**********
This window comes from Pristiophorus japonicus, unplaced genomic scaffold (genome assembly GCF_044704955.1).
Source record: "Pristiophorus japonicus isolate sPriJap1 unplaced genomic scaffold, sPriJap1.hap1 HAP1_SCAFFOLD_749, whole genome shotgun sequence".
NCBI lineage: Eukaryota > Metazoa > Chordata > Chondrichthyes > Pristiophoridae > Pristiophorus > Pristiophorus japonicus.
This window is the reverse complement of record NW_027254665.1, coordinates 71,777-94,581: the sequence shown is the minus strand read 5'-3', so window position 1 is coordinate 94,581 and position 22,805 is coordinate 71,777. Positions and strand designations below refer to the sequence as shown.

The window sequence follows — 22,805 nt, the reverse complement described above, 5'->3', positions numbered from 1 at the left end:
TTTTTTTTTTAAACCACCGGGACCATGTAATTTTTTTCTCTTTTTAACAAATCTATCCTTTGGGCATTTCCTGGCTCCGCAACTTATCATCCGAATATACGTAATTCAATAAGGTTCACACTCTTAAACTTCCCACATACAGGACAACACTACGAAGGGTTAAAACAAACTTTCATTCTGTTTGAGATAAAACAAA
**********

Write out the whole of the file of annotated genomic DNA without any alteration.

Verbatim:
This window comes from Pristiophorus japonicus, unplaced genomic scaffold (genome assembly GCF_044704955.1).
Source record: "Pristiophorus japonicus isolate sPriJap1 unplaced genomic scaffold, sPriJap1.hap1 HAP1_SCAFFOLD_749, whole genome shotgun sequence".
NCBI lineage: Eukaryota > Metazoa > Chordata > Chondrichthyes > Pristiophoridae > Pristiophorus > Pristiophorus japonicus.
This window is the reverse complement of record NW_027254665.1, coordinates 71,777-94,581: the sequence shown is the minus strand read 5'-3', so window position 1 is coordinate 94,581 and position 22,805 is coordinate 71,777. Positions and strand designations below refer to the sequence as shown.

The window sequence follows — 22,805 nt, the reverse complement described above, 5'->3', positions numbered from 1 at the left end:
TTTTTTTTTTAAACCACCGGGACCATGTAATTTTTTTCTCTTTTTAACAAATCTATCCTTTGGGCATTTCCTGGCTCCGCAACTTATCATCCGAATATACGTAATTCAATAAGGTTCACACTCTTAAACTTCCCACATACAGGACAACACTACGAAGGGTTAAAACAAACTTTCATTCTGTTTGAGATAAAACAAA